Social determinants and inequalities in urban health.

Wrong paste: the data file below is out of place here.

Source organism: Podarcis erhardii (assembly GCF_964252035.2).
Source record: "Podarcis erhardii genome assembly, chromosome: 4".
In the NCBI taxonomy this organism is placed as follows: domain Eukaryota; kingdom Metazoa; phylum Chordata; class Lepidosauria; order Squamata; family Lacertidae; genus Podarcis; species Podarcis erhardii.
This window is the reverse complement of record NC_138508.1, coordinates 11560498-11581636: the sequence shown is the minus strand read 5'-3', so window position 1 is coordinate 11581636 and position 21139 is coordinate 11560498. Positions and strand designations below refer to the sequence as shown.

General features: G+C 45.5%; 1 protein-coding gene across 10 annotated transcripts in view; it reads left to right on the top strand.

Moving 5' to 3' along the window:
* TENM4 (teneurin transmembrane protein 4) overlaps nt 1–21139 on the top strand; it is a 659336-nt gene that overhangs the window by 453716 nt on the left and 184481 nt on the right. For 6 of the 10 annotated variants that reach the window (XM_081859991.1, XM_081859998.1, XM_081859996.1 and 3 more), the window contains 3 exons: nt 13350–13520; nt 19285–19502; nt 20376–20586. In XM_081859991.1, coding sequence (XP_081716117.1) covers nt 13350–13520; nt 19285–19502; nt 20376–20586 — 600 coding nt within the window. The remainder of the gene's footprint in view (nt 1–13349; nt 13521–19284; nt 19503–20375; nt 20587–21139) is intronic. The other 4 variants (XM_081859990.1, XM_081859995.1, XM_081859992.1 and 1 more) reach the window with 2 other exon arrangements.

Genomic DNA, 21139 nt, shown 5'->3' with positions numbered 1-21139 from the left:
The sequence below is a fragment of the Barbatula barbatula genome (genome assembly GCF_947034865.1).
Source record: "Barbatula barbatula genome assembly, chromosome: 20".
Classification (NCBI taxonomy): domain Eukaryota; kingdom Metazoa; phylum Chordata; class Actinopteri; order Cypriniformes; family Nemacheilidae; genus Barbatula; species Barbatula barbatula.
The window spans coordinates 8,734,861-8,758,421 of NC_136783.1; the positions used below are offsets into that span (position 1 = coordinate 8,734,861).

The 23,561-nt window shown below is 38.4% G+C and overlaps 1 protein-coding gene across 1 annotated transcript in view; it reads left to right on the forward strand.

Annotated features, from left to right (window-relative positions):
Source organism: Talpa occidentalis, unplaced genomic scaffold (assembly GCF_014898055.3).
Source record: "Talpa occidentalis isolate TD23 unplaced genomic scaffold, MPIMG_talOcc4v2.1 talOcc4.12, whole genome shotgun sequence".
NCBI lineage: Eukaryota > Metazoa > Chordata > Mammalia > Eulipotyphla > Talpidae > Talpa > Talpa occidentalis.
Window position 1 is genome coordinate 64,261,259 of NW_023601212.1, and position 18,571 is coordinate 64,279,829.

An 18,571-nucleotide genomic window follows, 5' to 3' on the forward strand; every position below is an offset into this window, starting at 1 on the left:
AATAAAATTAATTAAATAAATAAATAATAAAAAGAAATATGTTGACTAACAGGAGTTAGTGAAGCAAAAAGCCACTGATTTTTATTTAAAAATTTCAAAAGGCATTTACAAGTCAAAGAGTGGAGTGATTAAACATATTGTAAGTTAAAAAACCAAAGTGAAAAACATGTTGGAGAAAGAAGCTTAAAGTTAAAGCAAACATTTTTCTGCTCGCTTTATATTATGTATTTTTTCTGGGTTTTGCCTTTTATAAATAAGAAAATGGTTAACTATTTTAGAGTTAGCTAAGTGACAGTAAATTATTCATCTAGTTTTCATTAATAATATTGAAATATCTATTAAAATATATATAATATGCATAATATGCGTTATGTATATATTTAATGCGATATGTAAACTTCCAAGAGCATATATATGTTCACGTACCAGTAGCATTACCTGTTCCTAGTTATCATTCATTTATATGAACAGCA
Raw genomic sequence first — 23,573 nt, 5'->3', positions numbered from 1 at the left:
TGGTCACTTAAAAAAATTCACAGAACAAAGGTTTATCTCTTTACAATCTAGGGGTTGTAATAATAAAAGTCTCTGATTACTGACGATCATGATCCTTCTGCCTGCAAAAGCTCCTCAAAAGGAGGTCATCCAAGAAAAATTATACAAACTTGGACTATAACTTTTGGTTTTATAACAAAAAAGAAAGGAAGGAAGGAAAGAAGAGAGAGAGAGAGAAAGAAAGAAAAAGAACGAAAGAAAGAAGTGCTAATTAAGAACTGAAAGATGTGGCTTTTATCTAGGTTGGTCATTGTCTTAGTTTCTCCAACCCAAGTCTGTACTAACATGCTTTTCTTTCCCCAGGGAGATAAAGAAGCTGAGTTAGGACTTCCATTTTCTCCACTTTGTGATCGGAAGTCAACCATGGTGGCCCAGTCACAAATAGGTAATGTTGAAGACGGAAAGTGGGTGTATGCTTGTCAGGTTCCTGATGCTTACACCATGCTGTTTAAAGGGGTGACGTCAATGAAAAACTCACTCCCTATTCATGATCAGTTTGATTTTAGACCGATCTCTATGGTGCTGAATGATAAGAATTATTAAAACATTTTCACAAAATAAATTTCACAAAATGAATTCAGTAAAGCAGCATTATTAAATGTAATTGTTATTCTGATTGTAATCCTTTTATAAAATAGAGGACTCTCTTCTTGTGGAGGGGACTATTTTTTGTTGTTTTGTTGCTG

Social and environmental factors are health determinants, in association with behavior, biological factors, and health services. Whereas socioeconomic characteristics (age, gender, ethnicity, social status) describe individuals, social determinants work through broader policies that are influenced by governments. The relation between health and four social areas is discussed. Social capital, measured as social networks and social support, appears to be protective in developing some heart disease and mental illnesses; job control at work is also found to protect against heart disease; early life experiences affect both biological and social development; and the degree of income inequality within societies correlates with health status. The Independent Report on Inequalities in Health, published in the United Kingdom in 1998, is also reviewed. The report (a) briefly describes inequalities in health by social class, sex, and ethnicity; (b) reviews the literature on policy areas that affect health; (c) includes a section indicating relatively little inequality of access or provision in the National Health Service; and (d) makes 132 recommendations. Social determinants is a new area of research having the potential to link epidemiology and environmental sciences at small area level.